The days of airlines applying card surcharges up to 1187 per cent more than they should be are over, with the passage of new legislation.
The Competition and Consumer Amendment (Payment Surcharges) Bill 2015, passed in the Senate, will instate tough new laws to end excessive surcharges on card payments.
A statement issued by the office of Treasurer Scott Morrison said the law was an important step in “implementing the Turnbull government’s response to the Financial System Inquiry and providing greater protection for Australian consumers”.
The statement labelled card and other electronic payments as “critical for the efficient operation of the economy”.
The new laws will ensure customers are only charged according to the true amount of a merchant’s costs in accepting payment.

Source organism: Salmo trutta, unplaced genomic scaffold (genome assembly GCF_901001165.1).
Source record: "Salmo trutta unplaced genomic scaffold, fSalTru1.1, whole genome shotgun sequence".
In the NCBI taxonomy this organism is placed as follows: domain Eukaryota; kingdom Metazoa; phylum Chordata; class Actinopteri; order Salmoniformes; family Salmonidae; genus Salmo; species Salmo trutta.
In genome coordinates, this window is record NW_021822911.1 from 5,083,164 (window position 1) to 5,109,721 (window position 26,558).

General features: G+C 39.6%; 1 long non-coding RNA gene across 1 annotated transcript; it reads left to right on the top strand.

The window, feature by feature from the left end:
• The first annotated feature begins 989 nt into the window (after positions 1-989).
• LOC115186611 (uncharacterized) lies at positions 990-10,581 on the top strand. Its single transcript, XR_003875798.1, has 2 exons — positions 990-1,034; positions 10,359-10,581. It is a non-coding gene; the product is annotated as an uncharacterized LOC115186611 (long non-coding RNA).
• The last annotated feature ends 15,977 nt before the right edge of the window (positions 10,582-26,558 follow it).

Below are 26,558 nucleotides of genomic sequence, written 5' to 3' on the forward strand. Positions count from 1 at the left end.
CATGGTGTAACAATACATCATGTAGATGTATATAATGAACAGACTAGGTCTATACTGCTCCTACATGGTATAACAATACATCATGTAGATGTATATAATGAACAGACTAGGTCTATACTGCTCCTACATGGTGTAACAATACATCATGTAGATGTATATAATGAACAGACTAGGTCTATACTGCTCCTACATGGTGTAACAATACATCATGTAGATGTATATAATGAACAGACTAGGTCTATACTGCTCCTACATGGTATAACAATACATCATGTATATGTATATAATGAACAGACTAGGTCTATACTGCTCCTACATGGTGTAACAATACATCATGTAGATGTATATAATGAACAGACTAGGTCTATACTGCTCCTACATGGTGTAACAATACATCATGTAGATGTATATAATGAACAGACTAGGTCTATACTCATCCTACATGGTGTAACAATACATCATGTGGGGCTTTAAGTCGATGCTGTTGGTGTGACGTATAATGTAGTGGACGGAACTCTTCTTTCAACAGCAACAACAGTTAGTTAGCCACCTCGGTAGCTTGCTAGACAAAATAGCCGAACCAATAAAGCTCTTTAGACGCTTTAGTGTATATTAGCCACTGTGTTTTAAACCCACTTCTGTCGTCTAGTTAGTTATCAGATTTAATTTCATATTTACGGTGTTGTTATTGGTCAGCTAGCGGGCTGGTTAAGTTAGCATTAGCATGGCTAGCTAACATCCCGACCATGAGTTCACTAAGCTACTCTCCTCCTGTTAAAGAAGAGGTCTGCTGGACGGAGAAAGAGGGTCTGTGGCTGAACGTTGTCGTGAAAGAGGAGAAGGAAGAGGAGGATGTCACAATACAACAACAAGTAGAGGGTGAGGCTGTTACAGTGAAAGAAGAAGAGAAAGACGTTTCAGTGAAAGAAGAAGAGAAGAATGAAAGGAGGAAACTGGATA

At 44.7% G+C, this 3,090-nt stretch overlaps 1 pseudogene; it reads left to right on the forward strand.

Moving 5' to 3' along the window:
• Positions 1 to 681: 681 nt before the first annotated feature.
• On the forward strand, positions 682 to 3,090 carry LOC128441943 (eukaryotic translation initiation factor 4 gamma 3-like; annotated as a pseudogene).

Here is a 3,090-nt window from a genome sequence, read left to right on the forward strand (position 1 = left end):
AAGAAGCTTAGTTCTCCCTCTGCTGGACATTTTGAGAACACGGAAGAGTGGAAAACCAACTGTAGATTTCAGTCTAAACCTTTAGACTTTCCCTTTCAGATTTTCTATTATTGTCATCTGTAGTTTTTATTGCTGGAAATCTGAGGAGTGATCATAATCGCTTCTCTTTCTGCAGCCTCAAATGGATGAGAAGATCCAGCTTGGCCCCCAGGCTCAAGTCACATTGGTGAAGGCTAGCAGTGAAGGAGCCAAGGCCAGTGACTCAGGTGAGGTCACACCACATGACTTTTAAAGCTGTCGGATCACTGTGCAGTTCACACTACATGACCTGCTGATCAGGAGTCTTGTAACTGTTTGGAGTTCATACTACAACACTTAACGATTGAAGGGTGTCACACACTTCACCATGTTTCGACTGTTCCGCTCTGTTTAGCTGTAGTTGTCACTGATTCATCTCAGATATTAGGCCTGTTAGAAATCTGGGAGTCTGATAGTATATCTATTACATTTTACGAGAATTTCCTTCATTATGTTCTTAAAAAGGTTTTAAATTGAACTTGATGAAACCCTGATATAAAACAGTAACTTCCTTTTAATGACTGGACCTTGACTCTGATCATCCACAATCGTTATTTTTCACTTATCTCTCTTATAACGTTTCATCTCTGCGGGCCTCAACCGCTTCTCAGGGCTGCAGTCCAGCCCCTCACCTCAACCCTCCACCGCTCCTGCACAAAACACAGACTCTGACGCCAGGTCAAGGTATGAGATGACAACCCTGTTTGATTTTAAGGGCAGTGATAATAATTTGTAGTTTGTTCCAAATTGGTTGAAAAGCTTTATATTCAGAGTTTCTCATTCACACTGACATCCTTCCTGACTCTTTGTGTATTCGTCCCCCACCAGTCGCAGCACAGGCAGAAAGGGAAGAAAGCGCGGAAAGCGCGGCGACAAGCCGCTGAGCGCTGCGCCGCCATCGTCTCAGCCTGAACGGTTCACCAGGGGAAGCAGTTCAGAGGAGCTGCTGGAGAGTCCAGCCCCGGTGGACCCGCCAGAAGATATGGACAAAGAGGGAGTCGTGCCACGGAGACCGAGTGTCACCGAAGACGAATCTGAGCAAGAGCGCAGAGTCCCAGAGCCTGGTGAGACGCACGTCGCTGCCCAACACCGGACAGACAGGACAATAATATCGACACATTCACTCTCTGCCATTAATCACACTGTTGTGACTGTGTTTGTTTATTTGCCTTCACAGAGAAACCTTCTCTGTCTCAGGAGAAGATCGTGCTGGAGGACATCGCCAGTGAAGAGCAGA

Consumer advocacy group Choice found that the Qantas $7 card surcharge on a cheap flight was 348 per cent more than the likely cost of the transaction ($1.56), while Jetstar’s $8.50 surcharge accounted for a mark-up of 1187 per cent on the likely cost of 66 cents.
“Whilst many merchants do pass on costs fairly, some merchants engage in this practice abusively. Consumers are entitled to a fair deal,” Mr Morrison’s statement said. (Sydney Morning Herald)
The editor of Philippine Sentinel served as Vice President & Director of MBF MasterCard International as an expatriate based in Hong Kong. According to him, “it has always been stipulated in standard Merchant Agreements worldwide that surcharging any amount is illegal and not allowed by both Visa International and MasterCard International.”
The same rule applied during his term of office at Bank of America when he was in charge of credit card operations in the Asia Pacific Region. He could not understand why merchants in Australia are allowed to surcharge customers whenever a credit card is used to purchase goods and services.